Wood is a versatile material for sustainable, climate-positive construction. It is, therefore, no wonder that the popularity of wood in construction is growing. However, it is good to know the properties of wooden building materials, such as fire resistance. Fire-resistant building materials and structural fire protection can play a vital role in the event of a fire.
The good fire resistance of plywood is demonstrated by the fact that plywood can be used in fire-resistant structures, as it embers at a steady rate during combustion (about 0.6 mm per minute). Plywood will only spontaneously combust at temperatures above 400°C and, when exposed to flames, at about 270°C.
Plywood also has a very wide operating temperature range, as it can be used at temperatures of 100 °C continuously and 120 °C for short periods. Plywood is more resistant to cold than to heat and can be used at temperatures as low as -200 °C.
Changes in temperature do not cause as significant dimensional changes in plywood as in metal and plastic. In fact, the dimensional changes are usually so small that they can be ignored altogether.
Plywood has good fire resistance as a building material
The fire class of building products indicates how the building material will participate in a fire or behave in a fire. There are seven fire classes: A1, A2, B, C, D, E and F.
Class A1 and A2 are non-compustible materials. A1 materials (e.g. glass, stone, concrete) have no contribution to fire and A2 material (e.g. gypsum board) has an extremely limited contribution to fire development.
Classes from B to F are for compustible materials. B, C and D have very limited to medium contribution to fire while E and F classes contribution to fire is from high to easily flammable.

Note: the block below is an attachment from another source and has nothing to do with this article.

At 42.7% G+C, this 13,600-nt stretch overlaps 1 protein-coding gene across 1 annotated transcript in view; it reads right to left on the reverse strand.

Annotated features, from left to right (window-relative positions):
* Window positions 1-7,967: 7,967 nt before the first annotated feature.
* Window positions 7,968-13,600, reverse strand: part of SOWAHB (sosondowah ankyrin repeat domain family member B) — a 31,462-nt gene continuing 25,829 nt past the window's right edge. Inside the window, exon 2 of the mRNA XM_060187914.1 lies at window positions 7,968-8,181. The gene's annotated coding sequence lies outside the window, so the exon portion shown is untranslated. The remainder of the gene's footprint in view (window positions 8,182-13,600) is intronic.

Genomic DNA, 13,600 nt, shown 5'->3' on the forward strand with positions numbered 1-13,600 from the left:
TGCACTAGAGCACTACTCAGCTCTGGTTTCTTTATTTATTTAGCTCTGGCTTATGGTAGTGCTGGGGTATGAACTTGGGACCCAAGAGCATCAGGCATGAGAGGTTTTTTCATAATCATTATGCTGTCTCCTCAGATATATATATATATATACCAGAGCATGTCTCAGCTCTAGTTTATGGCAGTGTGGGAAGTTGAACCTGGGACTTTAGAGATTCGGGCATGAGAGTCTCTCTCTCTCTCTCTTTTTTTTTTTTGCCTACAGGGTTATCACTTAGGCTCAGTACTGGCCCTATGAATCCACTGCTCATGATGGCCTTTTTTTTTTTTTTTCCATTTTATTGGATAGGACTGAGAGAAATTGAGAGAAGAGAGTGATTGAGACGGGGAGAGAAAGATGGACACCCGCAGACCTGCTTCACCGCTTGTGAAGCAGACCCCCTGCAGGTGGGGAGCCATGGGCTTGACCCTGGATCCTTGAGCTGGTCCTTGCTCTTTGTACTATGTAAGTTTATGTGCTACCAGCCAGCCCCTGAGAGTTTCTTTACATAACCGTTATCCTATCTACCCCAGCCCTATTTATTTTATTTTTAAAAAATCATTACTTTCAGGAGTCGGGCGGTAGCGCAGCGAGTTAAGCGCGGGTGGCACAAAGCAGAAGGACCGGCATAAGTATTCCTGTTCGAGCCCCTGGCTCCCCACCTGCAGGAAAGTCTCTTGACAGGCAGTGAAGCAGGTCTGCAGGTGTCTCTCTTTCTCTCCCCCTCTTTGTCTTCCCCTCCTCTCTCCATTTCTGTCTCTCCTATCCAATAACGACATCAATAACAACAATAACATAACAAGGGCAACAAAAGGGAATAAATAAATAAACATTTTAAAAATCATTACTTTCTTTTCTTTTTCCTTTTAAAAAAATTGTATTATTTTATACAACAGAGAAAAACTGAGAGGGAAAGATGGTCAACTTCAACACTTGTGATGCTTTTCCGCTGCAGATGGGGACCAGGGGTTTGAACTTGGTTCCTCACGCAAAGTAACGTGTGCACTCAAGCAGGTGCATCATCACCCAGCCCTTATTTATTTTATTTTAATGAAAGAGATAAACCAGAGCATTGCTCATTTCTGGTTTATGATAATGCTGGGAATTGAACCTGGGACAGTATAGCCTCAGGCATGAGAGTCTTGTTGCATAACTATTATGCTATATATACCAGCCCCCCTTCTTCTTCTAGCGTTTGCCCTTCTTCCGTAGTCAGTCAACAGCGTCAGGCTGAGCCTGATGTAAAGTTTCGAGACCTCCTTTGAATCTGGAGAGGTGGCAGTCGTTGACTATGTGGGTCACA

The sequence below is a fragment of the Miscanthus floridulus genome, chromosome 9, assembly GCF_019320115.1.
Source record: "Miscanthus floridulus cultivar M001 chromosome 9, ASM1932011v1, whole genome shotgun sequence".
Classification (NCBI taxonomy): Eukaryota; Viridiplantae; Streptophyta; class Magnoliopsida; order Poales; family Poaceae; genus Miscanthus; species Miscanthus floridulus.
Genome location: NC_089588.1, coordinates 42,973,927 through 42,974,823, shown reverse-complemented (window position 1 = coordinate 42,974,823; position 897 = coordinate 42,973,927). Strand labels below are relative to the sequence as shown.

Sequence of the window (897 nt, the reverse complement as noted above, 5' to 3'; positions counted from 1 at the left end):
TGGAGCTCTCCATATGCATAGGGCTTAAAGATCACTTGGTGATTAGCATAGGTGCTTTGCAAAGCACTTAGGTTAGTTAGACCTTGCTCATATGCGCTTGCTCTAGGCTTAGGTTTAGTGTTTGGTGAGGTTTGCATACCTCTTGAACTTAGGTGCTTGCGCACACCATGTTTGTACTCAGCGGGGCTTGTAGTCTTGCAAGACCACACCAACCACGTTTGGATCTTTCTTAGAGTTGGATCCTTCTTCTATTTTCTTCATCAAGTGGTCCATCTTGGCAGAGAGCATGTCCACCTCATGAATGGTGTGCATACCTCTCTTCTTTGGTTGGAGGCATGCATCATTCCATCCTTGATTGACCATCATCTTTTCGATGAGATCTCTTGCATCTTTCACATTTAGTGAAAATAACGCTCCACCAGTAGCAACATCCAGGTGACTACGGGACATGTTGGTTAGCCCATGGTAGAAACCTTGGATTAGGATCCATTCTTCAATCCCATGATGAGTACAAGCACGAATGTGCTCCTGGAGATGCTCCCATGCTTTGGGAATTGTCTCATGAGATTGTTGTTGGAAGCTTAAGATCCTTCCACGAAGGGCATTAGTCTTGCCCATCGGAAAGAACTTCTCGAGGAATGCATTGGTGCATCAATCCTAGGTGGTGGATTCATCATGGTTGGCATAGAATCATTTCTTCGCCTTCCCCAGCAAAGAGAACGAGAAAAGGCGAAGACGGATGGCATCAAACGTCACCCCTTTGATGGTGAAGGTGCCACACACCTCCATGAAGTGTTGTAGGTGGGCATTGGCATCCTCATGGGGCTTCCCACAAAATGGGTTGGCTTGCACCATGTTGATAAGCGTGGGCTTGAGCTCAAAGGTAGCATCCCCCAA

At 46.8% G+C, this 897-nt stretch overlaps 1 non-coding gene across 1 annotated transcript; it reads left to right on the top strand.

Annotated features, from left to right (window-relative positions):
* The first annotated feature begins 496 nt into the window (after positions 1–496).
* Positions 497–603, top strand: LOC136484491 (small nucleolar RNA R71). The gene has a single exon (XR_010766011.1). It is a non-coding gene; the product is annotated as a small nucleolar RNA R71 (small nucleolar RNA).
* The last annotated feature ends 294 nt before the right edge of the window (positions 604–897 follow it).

In addition to these main classes, there are additional classes to indicate the smoke formation characteristics of the product (s1, s2 and s3) and the formation of flaming droplets and particles (d0, d1 and d2). The additional prefixes s1 and s2 indicate very low or low smoke production, whereas d0 and d1 indicate that there are no flaming droplets, or, that the flaming droplets will extinguish quickly.
Untreated wood material has a fire classification of D-s2. Untreated plywood such as WISA-Spruce and WISA-Birch plywood has a fire rating of either D-s2, d0, D-s2, d1 or D-s2, d2, depending on the type of installation.
Although plywood cannot be made completely flameproof, the fire protection treatment of plywood can go a long way: UPM's WISA-SpruceFR plywood meets the requirements of the highest possible fire rating for wood materials, B-s1, d0. Fire class B-s1, d0 means the product as a very limited contribution to fire, produces a very limited amount of smoke, and does not produce flaming droplets.
The fire resistance of plywood can be further improved
The fire resistance of plywood can be improved by using fire retardant chemicals or by coating plywood with fire resistant layers. However, pressure impregnation reduces the strength properties of plywood and is likely to cause distortion such as twisting.
In the case of fire-retardant WISA-SpruceFR plywood, the fire protection treatment is applied at the manufacturing stage by impregnating the surface veneers. This improves the fire resistance of the plywood but does not change its technical properties. Fire retardant treatment at the manufacturing stage saves time, material, and costs in several phases of the construction project – the product has the required fire classification built into it and at the same time it works as a structural material.
The fire retardant used in the treatment of WISA-SpruceFR is non-toxic and does not contain halogenated compounds, heavy metals, or boron. WISA-SpruceFR plywood retains its high fire retardancy even when sawn or drilled with a small number of holes.